From babe to bitch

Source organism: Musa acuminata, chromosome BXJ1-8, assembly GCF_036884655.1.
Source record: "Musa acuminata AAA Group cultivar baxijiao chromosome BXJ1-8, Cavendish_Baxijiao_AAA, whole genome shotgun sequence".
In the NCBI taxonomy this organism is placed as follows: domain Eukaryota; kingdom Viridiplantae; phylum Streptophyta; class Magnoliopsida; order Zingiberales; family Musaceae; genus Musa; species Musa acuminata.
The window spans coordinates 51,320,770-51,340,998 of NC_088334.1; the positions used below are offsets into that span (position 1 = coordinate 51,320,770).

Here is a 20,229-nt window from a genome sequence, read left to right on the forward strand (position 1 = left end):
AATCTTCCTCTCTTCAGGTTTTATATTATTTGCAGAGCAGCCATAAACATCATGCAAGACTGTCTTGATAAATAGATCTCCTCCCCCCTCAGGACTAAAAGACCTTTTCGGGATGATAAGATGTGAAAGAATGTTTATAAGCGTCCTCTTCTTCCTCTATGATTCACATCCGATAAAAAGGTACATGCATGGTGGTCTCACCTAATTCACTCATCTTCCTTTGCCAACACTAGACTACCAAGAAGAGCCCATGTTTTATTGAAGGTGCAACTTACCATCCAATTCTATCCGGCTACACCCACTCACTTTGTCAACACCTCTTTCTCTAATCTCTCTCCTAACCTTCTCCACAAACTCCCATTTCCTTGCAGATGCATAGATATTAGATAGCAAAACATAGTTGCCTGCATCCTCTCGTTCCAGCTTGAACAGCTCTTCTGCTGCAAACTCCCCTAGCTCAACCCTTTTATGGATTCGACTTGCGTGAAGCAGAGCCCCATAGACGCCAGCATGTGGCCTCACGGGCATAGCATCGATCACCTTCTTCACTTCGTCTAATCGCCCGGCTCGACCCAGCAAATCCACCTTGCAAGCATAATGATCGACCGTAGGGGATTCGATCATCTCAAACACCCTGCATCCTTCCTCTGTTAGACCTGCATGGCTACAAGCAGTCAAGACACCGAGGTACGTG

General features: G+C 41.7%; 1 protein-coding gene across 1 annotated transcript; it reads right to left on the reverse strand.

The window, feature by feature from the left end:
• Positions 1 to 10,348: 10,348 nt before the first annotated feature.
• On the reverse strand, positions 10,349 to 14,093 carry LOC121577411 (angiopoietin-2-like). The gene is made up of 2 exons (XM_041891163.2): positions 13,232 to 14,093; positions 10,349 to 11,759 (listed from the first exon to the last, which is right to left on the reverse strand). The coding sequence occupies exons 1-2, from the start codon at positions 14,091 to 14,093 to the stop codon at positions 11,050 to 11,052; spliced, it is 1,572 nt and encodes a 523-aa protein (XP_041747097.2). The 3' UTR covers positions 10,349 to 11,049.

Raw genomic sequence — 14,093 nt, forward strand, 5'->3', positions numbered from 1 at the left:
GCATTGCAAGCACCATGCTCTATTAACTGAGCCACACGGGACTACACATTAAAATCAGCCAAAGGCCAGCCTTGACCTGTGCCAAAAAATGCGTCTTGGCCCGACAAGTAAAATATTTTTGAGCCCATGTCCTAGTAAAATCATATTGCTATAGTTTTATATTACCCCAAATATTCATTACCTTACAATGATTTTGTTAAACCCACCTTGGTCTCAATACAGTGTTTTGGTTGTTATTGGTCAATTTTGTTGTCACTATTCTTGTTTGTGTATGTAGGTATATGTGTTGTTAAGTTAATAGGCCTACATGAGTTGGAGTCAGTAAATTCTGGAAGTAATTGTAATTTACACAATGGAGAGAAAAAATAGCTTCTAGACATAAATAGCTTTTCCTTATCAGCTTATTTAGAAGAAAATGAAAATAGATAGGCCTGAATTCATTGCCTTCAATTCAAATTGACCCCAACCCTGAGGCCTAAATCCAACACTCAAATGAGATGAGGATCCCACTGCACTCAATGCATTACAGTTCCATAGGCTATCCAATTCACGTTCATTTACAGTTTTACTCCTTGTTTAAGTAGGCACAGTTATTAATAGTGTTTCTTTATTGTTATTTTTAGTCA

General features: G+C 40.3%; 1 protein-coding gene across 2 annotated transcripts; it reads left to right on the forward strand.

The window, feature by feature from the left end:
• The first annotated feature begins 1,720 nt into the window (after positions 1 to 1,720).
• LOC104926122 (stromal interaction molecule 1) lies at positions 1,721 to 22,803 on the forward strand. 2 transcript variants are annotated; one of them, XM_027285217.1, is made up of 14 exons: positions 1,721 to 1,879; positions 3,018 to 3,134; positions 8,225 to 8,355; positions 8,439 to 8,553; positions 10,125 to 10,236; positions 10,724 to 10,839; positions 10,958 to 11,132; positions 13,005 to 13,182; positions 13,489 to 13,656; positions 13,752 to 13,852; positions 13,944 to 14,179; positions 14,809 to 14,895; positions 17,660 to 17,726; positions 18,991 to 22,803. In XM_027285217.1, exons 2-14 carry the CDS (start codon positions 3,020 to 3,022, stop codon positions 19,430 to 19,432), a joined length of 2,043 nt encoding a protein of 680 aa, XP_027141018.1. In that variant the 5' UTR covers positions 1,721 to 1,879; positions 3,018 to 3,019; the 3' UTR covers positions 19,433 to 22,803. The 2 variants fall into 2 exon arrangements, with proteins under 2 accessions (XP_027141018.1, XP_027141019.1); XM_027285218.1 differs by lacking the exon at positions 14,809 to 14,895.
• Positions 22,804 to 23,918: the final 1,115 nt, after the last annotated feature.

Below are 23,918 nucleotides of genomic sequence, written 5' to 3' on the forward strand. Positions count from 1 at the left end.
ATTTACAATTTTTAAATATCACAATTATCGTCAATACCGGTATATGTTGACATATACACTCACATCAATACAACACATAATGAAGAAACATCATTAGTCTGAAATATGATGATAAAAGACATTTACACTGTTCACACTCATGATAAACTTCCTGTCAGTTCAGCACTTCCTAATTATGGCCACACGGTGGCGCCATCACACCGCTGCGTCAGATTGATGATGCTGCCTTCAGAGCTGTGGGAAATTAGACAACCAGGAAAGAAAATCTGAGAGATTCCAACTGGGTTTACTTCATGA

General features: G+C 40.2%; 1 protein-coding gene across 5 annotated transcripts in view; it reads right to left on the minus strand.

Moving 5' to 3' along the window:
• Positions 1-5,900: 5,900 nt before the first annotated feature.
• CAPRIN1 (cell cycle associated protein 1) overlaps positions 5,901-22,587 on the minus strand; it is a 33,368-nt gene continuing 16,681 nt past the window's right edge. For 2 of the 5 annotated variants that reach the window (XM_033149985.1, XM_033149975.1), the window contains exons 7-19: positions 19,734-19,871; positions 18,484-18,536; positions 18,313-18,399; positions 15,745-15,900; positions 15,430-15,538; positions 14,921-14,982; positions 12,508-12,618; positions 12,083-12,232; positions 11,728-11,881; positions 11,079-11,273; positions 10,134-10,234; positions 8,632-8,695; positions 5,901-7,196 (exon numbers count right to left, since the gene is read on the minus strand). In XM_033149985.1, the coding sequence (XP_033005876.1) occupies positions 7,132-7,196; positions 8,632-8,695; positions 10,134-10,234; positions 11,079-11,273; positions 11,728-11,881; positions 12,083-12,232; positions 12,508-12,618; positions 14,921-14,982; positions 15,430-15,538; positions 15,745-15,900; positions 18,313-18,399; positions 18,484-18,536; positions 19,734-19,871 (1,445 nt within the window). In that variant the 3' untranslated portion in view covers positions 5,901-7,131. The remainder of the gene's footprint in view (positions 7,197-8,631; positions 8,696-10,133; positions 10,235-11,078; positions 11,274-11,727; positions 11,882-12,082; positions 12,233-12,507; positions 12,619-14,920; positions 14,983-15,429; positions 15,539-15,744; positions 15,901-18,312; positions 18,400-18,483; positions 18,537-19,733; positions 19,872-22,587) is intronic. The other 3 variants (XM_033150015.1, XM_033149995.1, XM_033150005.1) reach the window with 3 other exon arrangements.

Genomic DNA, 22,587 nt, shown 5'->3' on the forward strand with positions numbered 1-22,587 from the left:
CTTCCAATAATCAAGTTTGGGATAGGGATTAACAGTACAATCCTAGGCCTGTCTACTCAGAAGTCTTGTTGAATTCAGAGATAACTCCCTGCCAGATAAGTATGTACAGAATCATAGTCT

Experiencing sexual objectification is a prevalent part of many women’s every-day lives. Studies have examined the effect of experiencing such pervasive objectification on women’s mental health and self-concepts (Fredrickson & Roberts, 1997; Swim, Hyers, Cohen, & Ferguson, 2001; for a review see Moradi & Huang, 2008), but little research has examined men’s reactions to women who reject this treatment. Two studies examined the role of system threat (Jost & Hunyady, 2005) on men’s beliefs in and perceptions of sexist and patriarchal ideals after witnessing the objectification of a woman. Study 1 investigated the effect of system threat on men’s responses to measures of sexism and system justification. Study 2 examined the interaction between race and rejection type on these same measures. It was expected that men who viewed an interaction in which a woman rejected sexual objectification would endorse sexist ideals more when they were primed with system threat as opposed to no threat prior to viewing the interaction. It was further predicted that men would endorse sexist principles the most when women actively rejected objectification and that this effect would be moderated by race. Specifically, it was expected that Asian women who actively rejected would lead men to show the greatest endorsement for sexism whereas Black women who actively rejected would lead men to show the least endorsement for such ideals. The results did not provide support for the hypotheses of Study 1. Specifically, the results of Study 1 indicated that there were no differences between participants in the system threat and no system threat conditions on the dependent variables of interest. The results of Study 2 were also inconsistent with hypotheses. Specifically, no evidence was found to support the moderating role of race. Additionally, there was no support for an interaction between race and rejection type. Consistent with Czopp & Monteith (2003), results did indicate that participants viewed the female target less positively when she used active versus passive rejection strategies. These results suggest that perceptions of female targets of sexual harassment vary as a function of the strategies they use to reject such treatment.